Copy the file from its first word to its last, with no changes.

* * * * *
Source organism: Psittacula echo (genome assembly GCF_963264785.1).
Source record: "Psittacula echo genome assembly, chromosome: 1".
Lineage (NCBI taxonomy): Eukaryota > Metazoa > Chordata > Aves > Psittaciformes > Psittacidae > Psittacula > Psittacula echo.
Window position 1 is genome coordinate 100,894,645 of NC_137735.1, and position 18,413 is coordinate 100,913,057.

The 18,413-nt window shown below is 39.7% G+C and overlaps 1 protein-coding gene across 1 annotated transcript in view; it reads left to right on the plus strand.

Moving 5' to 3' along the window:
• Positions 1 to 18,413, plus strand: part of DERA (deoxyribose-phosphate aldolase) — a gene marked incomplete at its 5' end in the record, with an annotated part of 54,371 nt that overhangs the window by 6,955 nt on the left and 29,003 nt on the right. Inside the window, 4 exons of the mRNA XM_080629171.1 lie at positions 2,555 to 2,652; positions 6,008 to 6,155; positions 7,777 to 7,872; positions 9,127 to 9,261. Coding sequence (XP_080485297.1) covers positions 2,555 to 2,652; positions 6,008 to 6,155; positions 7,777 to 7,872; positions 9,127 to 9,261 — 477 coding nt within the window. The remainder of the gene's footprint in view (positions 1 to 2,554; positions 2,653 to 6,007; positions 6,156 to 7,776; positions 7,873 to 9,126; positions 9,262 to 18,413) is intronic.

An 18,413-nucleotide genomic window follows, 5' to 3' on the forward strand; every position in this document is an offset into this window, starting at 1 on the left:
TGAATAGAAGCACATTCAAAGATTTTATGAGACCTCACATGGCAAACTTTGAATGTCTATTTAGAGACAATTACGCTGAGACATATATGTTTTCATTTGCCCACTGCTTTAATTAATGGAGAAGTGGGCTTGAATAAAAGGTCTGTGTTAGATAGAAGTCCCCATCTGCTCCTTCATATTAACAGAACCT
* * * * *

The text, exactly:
Source organism: Psittacula echo (genome assembly GCF_963264785.1).
Source record: "Psittacula echo genome assembly, chromosome: 1".
Lineage (NCBI taxonomy): Eukaryota > Metazoa > Chordata > Aves > Psittaciformes > Psittacidae > Psittacula > Psittacula echo.
Window position 1 is genome coordinate 100,894,645 of NC_137735.1, and position 18,413 is coordinate 100,913,057.

The 18,413-nt window shown below is 39.7% G+C and overlaps 1 protein-coding gene across 1 annotated transcript in view; it reads left to right on the plus strand.

Moving 5' to 3' along the window:
• Positions 1 to 18,413, plus strand: part of DERA (deoxyribose-phosphate aldolase) — a gene marked incomplete at its 5' end in the record, with an annotated part of 54,371 nt that overhangs the window by 6,955 nt on the left and 29,003 nt on the right. Inside the window, 4 exons of the mRNA XM_080629171.1 lie at positions 2,555 to 2,652; positions 6,008 to 6,155; positions 7,777 to 7,872; positions 9,127 to 9,261. Coding sequence (XP_080485297.1) covers positions 2,555 to 2,652; positions 6,008 to 6,155; positions 7,777 to 7,872; positions 9,127 to 9,261 — 477 coding nt within the window. The remainder of the gene's footprint in view (positions 1 to 2,554; positions 2,653 to 6,007; positions 6,156 to 7,776; positions 7,873 to 9,126; positions 9,262 to 18,413) is intronic.

An 18,413-nucleotide genomic window follows, 5' to 3' on the forward strand; every position in this document is an offset into this window, starting at 1 on the left:
TGAATAGAAGCACATTCAAAGATTTTATGAGACCTCACATGGCAAACTTTGAATGTCTATTTAGAGACAATTACGCTGAGACATATATGTTTTCATTTGCCCACTGCTTTAATTAATGGAGAAGTGGGCTTGAATAAAAGGTCTGTGTTAGATAGAAGTCCCCATCTGCTCCTTCATATTAACAGAACCT